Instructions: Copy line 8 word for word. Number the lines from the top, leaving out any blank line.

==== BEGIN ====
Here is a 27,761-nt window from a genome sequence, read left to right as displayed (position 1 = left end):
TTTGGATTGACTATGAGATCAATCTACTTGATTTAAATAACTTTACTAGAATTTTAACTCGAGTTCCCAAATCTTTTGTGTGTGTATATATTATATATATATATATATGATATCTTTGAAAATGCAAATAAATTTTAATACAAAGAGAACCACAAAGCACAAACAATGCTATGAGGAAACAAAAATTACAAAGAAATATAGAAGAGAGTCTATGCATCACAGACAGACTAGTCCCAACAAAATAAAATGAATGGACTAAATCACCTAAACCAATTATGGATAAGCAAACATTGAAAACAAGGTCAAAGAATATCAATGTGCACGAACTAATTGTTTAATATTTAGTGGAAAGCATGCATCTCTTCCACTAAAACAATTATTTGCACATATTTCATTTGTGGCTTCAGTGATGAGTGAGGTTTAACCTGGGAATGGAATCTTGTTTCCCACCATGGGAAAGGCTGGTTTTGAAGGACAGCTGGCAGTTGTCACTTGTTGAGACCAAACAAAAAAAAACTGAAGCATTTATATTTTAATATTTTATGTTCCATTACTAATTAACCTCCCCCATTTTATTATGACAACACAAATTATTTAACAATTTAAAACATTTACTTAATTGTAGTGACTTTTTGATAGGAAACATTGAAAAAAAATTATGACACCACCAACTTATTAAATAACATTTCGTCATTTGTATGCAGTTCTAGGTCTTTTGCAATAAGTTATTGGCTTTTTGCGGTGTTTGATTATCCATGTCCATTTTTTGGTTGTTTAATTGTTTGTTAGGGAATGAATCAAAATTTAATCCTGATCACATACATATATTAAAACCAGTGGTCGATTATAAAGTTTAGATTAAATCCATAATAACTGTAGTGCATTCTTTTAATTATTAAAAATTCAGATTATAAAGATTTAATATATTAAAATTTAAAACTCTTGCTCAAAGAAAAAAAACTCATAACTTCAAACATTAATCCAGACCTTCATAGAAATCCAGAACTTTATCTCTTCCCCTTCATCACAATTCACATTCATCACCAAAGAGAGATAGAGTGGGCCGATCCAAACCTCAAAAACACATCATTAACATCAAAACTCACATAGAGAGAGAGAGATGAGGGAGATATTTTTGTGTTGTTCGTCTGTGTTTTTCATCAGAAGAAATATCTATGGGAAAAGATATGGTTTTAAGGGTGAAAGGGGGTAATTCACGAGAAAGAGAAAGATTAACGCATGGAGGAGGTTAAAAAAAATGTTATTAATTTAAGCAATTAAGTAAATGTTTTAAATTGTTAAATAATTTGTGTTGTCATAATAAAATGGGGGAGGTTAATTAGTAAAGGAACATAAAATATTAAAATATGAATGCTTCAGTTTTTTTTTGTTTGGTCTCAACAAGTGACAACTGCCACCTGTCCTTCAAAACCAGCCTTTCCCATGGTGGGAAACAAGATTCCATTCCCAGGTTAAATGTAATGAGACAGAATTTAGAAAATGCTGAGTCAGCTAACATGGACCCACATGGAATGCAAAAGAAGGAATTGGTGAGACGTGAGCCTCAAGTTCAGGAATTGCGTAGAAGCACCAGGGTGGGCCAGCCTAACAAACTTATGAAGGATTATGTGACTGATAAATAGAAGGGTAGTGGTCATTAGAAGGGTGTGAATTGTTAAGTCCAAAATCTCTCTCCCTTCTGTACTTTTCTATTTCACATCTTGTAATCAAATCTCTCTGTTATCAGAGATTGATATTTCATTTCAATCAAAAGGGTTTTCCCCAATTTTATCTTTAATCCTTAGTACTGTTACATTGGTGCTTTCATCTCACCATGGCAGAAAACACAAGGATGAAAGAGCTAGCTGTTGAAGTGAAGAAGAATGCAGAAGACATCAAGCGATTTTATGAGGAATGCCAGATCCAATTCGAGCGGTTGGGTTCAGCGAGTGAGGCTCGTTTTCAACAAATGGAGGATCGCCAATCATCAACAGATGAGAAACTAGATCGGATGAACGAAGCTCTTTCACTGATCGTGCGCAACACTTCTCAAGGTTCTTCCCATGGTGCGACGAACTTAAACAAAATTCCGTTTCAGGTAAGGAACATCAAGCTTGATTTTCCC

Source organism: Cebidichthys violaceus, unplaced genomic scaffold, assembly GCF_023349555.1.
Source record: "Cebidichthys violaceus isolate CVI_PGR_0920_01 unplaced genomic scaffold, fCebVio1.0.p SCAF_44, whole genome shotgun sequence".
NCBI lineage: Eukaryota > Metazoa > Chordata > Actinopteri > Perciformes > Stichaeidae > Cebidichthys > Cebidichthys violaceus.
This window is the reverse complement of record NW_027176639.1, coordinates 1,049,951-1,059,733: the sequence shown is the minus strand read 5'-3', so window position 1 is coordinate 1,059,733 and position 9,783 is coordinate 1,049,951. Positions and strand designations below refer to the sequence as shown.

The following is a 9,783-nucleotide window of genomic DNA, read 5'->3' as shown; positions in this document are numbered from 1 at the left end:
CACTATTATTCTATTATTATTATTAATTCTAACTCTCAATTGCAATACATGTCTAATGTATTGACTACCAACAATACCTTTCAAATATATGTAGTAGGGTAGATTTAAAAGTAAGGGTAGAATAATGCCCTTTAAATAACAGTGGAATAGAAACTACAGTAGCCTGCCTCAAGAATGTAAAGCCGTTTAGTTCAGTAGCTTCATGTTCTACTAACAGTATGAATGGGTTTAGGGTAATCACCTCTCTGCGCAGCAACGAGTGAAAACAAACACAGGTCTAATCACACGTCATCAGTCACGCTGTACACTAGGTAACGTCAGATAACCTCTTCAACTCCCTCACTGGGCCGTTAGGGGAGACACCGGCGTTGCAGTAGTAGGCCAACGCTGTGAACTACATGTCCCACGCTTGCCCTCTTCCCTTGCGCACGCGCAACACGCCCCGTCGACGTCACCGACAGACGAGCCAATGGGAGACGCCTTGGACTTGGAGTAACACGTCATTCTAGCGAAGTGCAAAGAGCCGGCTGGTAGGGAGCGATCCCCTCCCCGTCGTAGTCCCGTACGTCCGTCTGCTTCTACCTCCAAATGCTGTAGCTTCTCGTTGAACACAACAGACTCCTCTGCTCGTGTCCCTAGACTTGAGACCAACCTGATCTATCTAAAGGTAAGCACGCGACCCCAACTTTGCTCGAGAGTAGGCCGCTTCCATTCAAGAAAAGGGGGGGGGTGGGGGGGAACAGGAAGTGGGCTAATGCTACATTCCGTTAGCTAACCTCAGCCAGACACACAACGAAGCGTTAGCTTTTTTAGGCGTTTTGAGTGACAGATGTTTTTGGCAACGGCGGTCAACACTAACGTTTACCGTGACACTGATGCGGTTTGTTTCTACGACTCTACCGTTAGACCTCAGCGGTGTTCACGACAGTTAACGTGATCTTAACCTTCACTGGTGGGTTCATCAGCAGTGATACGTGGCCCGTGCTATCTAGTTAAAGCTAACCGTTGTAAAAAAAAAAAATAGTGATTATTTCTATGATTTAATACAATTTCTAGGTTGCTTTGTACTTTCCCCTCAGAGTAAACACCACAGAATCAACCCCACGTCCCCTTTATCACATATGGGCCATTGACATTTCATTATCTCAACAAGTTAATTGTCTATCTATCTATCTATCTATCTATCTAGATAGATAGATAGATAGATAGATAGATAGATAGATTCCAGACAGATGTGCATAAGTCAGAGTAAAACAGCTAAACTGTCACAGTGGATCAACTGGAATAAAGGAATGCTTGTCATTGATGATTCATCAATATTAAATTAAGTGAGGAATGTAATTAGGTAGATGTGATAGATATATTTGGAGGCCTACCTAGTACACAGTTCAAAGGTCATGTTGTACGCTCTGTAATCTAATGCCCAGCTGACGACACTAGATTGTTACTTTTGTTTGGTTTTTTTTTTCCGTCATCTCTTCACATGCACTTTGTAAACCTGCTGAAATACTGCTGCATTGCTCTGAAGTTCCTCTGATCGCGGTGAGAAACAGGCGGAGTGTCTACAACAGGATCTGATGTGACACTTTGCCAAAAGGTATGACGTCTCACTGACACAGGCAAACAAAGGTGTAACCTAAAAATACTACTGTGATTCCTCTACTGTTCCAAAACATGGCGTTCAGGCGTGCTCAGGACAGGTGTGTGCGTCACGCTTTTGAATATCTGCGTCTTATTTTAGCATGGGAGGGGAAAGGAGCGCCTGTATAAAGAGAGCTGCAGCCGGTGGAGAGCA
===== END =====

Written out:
CACTATTATTCTATTATTATTATTAATTCTAACTCTCAATTGCAATACATGTCTAATGTATTGACTACCAACAATACCTTTCAAATATATGTAGTAGGGTAGATTTAAAAGTAAGGGTAGAATAATGCCCTTTAAATAACAGTGGAATAGAAACTACAGTAGCCTGCCTCAAGAATGTAAAGCCGTTTAGTTCAGTAGCTTCATGTTCTACTAACAGTATGAATGGGTTTAGGGTAATCACCTCTCTGCGCAGCAACGAGTGAAAACAAACACAGGTCTAATCACACGTCATCAGTCACGCTGTACACTAGGTAACGTCAGATAACCTCTTCAACTCCCTCACTGGGCCGTTAGGGGAGACACCGGCGTTGCAGTAGTAGGCCAACGCTGTGAACTACATGTCCCACGCTTGCCCTCTTCCCTTGCGCACGCGCAACACGCCCCGTCGACGTCACCGACAGACGAGCCAATGGGAGACGCCTTGGACTTGGAGTAACACGTCATTCTAGCGAAGTGCAAAGAGCCGGCTGGTAGGGAGCGATCCCCTCCCCGTCGTAGTCCCGTACGTCCGTCTGCTTCTACCTCCAAATGCTGTAGCTTCTCGTTGAACACAACAGACTCCTCTGCTCGTGTCCCTAGACTTGAGACCAACCTGATCTATCTAAAGGTAAGCACGCGACCCCAACTTTGCTCGAGAGTAGGCCGCTTCCATTCAAGAAAAGGGGGGGGGTGGGGGGGAACAGGAAGTGGGCTAATGCTACATTCCGTTAGCTAACCTCAGCCAGACACACAACGAAGCGTTAGCTTTTTTAGGCGTTTTGAGTGACAGATGTTTTTGGCAACGGCGGTCAACACTAACGTTTACCGTGACACTGATGCGGTTTGTTTCTACGACTCTACCGTTAGACCTCAGCGGTGTTCACGACAGTTAACGTGATCTTAACCTTCACTGGTGGGTTCATCAGCAGTGATACGTGGCCCGTGCTATCTAGTTAAAGCTAACCGTTGTAAAAAAAAAAAATAGTGATTATTTCTATGATTTAATACAATTTCTAGGTTGCTTTGTACTTTCCCCTCAGAGTAAACACCACAGAATCAACCCCACGTCCCCTTTATCACATATGGGCCATTGACATTTCATTATCTCAACAAGTTAATTGTCTATCTATCTATCTATCTATCTATCTAGATAGATAGATAGATAGATAGATAGATAGATAGATTCCAGACAGATGTGCATAAGTCAGAGTAAAACAGCTAAACTGTCACAGTGGATCAACTGGAATAAAGGAATGCTTGTCATTGATGATTCATCAATATTAAATTAAGTGAGGAATGTAATTAGGTAGATGTGATAGATATATTTGGAGGCCTACCTAGTACACAGTTCAAAGGTCATGTTGTACGCTCTGTAATCTAATGCCCAGCTGACGACACTAGATTGTTACTTTTGTTTGGTTTTTTTTTTCCGTCATCTCTTCACATGCACTTTGTAAACCTGCTGAAATACTGCTGCATTGCTCTGAAGTTCCTCTGATCGCGGTGAGAAACAGGCGGAGTGTCTACAACAGGATCTGATGTGACACTTTGCCAAAAGGTATGACGTCTCACTGACACAGGCAAACAAAGGTGTAACCTAAAAATACTACTGTGATTCCTCTACTGTTCCAAAACATGGCGTTCAGGCGTGCTCAGGACAGGTGTGTGCGTCACGCTTTTGAATATCTGCGTCTTATTTTAGCATGGGAGGGGAAAGGAGCGCCTGTATAAAGAGAGCTGCAGCCGGTGGAGAGCA